An influential band in the growth of Firestarter, With The Punches will be a great loss to the pop-punk scene in the North East and across the US. A band that rose to prominence along with State Champs and Major League, With The Punches played a part in the grassroots revival of the genre at the beginning of this decade, proving once again that a band can go from local heroes to international touring and major festival players.

AH: How do you see the state of the pop-punk genre in 2014?
Matthew: In my opinion, 2013 was a massive year for pop-punk. With amazing records from bands such as The Wonder Years, The Story So Far, We Still Dream, Man Overboard, Knuckle Puck, Neck Deep, State Champs, and so many others already released, it was an absolutely amazing year for the genre. This year, there is much of the same to come and there is no way to deny that “Pop-Punk’s Not Dead” and it’s ready to break back out into the mainstream with full force similar to what we saw in the early 2000’s with Blink-182, Green Day, New Found Glory, The Starting Line, Sum 41, Yellowcard, etc.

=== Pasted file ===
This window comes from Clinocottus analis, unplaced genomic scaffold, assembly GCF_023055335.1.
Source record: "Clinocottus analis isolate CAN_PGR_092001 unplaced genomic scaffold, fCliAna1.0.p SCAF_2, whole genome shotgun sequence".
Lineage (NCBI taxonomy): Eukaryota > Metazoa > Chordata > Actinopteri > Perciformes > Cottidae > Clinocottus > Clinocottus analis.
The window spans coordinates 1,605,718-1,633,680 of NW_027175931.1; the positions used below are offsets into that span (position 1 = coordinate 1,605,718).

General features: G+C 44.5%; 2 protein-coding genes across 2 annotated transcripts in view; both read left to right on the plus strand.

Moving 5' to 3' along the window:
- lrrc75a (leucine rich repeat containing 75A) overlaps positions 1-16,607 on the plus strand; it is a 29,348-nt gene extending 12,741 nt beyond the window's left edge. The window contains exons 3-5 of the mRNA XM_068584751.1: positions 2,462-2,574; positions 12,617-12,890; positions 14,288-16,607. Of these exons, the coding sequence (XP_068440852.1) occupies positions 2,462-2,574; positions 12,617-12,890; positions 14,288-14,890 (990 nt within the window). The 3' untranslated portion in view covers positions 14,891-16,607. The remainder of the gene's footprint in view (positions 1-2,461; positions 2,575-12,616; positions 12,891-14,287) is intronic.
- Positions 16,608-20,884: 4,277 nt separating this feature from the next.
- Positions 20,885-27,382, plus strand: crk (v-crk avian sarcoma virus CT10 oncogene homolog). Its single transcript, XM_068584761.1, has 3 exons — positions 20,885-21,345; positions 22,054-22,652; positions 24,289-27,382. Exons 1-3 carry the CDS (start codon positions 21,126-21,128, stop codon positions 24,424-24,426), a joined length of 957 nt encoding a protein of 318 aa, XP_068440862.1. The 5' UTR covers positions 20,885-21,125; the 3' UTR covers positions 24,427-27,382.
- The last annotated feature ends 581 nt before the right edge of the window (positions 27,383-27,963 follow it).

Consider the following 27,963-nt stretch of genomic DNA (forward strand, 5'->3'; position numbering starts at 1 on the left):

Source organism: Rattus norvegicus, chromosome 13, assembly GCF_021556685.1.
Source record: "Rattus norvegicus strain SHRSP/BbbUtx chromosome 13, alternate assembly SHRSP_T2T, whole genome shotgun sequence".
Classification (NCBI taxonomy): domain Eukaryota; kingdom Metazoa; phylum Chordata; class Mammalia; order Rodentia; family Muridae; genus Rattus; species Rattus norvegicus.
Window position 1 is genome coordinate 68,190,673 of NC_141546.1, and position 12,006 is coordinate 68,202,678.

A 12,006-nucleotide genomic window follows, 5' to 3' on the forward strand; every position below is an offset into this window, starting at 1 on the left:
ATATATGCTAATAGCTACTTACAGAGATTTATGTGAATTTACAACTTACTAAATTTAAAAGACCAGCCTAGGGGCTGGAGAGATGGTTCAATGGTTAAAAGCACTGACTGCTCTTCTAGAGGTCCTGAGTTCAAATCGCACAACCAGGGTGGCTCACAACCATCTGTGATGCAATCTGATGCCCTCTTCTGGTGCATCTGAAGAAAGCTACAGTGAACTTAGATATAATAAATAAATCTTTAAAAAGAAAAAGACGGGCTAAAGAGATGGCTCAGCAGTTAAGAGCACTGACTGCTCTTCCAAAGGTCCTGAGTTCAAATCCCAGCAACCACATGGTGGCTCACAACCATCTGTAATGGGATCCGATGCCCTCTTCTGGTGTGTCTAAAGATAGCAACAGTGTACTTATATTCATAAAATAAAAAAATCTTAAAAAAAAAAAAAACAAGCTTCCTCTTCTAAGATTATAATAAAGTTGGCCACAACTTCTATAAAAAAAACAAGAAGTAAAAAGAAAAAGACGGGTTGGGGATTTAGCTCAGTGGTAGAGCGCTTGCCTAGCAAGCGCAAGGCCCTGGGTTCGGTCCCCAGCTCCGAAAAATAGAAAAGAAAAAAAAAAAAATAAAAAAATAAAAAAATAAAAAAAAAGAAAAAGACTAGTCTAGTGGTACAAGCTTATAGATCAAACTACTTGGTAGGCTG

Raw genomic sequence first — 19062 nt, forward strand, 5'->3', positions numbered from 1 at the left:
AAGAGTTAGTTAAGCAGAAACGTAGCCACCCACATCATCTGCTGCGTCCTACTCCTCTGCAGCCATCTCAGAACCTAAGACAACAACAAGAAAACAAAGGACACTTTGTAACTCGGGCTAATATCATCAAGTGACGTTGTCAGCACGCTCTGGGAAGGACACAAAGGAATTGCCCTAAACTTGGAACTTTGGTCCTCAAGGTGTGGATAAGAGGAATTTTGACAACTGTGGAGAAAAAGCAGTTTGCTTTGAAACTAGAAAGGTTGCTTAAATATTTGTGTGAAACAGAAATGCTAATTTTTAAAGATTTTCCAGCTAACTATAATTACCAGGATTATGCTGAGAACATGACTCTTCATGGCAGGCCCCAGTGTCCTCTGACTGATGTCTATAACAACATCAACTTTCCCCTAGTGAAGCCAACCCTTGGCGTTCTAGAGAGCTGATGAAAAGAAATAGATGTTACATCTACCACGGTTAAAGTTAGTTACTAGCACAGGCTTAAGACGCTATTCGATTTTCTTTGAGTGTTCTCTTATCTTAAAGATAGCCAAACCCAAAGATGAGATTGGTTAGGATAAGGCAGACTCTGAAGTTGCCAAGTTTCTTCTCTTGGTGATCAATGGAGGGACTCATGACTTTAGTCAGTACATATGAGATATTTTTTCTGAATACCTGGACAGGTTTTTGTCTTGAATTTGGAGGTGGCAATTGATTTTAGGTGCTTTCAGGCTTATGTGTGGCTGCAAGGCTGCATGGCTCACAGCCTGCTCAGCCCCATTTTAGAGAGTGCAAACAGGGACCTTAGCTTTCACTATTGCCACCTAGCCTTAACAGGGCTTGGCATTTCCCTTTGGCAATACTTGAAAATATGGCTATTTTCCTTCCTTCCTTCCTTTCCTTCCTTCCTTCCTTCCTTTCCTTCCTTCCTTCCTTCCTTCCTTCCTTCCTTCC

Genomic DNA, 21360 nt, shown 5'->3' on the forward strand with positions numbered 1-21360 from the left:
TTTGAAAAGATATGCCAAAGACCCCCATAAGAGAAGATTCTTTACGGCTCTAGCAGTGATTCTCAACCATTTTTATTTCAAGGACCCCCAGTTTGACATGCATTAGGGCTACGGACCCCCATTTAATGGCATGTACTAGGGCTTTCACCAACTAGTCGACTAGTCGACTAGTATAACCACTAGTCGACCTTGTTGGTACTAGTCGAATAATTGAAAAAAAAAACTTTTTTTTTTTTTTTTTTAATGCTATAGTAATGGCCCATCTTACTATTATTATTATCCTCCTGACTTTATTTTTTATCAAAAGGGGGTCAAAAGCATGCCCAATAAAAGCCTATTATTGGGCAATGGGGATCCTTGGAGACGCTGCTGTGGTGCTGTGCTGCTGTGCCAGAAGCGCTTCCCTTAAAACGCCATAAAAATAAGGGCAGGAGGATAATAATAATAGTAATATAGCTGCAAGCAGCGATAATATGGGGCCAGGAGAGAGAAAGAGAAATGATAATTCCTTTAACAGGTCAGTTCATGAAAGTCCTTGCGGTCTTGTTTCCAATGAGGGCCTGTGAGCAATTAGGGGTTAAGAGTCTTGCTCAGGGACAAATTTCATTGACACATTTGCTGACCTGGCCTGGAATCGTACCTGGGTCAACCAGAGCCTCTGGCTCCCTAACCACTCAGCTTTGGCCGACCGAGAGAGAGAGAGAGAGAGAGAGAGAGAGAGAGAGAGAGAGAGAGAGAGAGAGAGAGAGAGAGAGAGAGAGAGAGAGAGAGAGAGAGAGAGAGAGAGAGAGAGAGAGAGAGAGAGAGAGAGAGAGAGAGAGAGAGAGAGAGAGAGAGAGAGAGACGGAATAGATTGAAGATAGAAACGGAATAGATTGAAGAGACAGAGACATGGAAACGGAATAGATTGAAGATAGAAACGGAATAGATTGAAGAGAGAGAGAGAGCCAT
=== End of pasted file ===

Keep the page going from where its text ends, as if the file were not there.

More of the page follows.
AH: What is your favourite pop-punk record of all time?
Matthew: Ooof, this is one doozy of a loaded question. I can’t trim it down to my absolute favourite, but here is my top 5 in no particular order:

Blink-182 – Take Off Your Pants and Jacket
Fall Out Boy – Take This To Your Grave
New Found Glory – Sticks And Stones
Set Your Goals – Mutiny
The Starting Line – Say It Like You Mean It

A pretty staple response for any fan of the genre growing up in the early 21st century, Firestarter’s early work unquestionably draws upon elements of New Found Glory, with some of the guitar work almost Gilbert-esque (the intro to ‘Worth My Time’ would ease right into ‘Sticks And Stones’) and the interplay between the vocals and percussion also familiar. A more considered sound than the Florida pioneers, the most notable similarity is the sheer energy in the delivery of tracks such as ‘Myrtle Avenue’. ‘New Beginnings’ more accurately reflects their more recent peers such as Pure Noise Records’ I Call Five and Handguns as well as the aforementioned Knuckle Puck and Major League, but a rich upbringing of pop-punk across multiple generations coupled with an undeniably well rounded musicianship for a band formed little over a year ago is evident in their promising rookie release.